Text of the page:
Maynard Street residents in Gardens who face possible eviction from their City-owned homes have vowed that they will not be moved.
While most Cape Town families were looking forward to Christmas, last year, families living in council-owned properties in Maynard Street weren’t sure where they’d be spending the next one.
By chance, on the day before Christmas, one of the tenants saw a newspaper advert in the gym that the rental properties were for sale.
Three days later they were sent letters by the City of Cape Town.
There are 12 council-owned houses in Maynard Street with one of them being vacant at present. The rest are all occupied by families.
Susanna Oelofse moved into her house at 31 Maynard Street when she was 15 years old.
““All my kids were born and raised here. People who were underprivileged and couldn’t afford housing would go on a waiting list. These were for the poor people and this was how my mom got a property here,” said Ms Oelofse.
She said her neighbour saw the houses for sale in an advert in the newspaper. “When we contacted the council about it, they sent us the exact article three days later.”
She said the way they found out the houses were on sale was very upsetting. “After living here for more than 20 years, you expect for them to at least have the decency to notify you before putting it in the newspaper. It is not a nice way to find out that you could soon be homeless.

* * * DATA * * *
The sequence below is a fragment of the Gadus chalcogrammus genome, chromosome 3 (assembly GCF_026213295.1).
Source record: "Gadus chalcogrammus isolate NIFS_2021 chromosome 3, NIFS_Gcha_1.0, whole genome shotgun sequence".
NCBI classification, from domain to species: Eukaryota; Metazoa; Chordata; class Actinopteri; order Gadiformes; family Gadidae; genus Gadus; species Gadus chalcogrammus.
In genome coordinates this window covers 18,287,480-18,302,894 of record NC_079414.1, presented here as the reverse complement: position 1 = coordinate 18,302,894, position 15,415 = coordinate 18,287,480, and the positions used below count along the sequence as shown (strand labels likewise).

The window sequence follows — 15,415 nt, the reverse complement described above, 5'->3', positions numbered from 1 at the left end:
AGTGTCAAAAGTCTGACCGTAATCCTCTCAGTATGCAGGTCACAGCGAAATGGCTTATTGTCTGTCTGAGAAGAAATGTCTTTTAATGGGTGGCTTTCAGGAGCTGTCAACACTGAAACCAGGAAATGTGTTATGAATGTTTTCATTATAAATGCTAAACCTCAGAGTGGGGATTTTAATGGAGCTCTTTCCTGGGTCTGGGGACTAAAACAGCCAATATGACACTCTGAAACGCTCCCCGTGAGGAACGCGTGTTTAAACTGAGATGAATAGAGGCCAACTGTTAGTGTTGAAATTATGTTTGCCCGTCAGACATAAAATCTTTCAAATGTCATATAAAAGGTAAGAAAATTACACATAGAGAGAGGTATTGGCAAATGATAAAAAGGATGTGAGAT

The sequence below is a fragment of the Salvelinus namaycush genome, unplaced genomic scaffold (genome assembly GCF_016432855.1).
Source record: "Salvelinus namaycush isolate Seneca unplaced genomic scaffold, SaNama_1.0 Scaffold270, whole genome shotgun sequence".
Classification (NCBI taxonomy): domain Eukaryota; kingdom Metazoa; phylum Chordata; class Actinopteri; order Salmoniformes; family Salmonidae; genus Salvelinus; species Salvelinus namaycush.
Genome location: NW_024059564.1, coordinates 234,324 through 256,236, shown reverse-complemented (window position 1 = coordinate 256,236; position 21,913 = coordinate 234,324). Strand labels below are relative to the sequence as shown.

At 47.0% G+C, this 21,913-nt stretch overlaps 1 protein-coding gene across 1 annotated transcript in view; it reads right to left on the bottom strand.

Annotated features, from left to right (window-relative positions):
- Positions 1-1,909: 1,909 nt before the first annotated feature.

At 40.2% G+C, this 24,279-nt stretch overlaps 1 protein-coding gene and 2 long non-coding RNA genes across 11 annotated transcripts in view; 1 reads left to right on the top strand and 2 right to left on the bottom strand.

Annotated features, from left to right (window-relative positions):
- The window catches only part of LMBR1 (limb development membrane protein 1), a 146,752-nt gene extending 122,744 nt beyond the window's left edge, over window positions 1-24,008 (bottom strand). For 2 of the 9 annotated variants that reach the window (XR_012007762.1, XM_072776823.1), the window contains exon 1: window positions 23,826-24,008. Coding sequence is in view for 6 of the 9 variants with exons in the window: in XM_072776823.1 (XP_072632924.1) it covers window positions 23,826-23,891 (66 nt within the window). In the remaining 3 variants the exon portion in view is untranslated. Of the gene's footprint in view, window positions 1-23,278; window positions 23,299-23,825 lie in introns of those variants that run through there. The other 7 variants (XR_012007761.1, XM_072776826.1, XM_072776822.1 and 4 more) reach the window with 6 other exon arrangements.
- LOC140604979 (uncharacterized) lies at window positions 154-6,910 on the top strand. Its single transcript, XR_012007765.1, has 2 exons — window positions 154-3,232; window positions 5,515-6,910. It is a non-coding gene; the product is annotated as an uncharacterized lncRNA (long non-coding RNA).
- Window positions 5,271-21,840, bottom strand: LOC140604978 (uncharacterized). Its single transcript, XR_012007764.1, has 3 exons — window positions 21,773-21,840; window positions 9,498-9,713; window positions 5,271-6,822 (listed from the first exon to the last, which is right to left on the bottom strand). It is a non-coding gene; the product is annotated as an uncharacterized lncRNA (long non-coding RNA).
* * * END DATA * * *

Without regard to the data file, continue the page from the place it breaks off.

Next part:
“This is an up-and-coming area and people want to live in town. People are willing to pay lots of money to get housing. They know if they sell these houses they will be able to get a lot of money.”
She said her house was valued at more than R2 million, simply because it was close to the CBD. Ms Oelofse said all the residents had sent in letters of objection.
“I wouldn’t be able to afford to go anywhere else at the moment. We would be homeless. If they even think of relocating you they will put you in a far away area. My kids go to school in town.”
Ms Oelofse, who has been unemployed since December 2013, said her children were rattled to suddenly find out that the houses might be sold. “Suddenly we don’t matter and we are just a number in the system. We are a community and we have lived in this community for years. Now they want to tear all that apart for the sake of money. I have no income and I live off the maintenance that my ex-husband pays for my children. I don’t have family I can turn to, so we will literally be stranded. I didn’t finish school and at the moment finding a job is so difficult.”
Hester Capes has been living in Maynard Street for 34 years since she was a child. Now she lives in the house with 14 other family members, including an aunt who is wheelchair-bound since she suffered a stroke. She also said all the children in the house go to school in town.
She was working for the same company as her mom and sister when they were all retrenched a few years ago. She left school after Standard 6 (Grade 8)but was working to support her grandmother.
“My concern is where are we all going to go. We can’t afford our own places because nobody earns enough. My biggest fear is my aunt in the wheelchair because it is very difficult for her to get around. She is totally paralysed.”
She also said her children would find it difficult to move, having grown up in the area. “We all grew up here, this is my life. For us to move out of here is going to take a piece away from us. This house has so many memories.”
Ms Capes said she was very disappointed in the way they found out that the houses were for sale. “They didn’t have the decency to call us and tell us what’s happening. I was devastated for weeks.”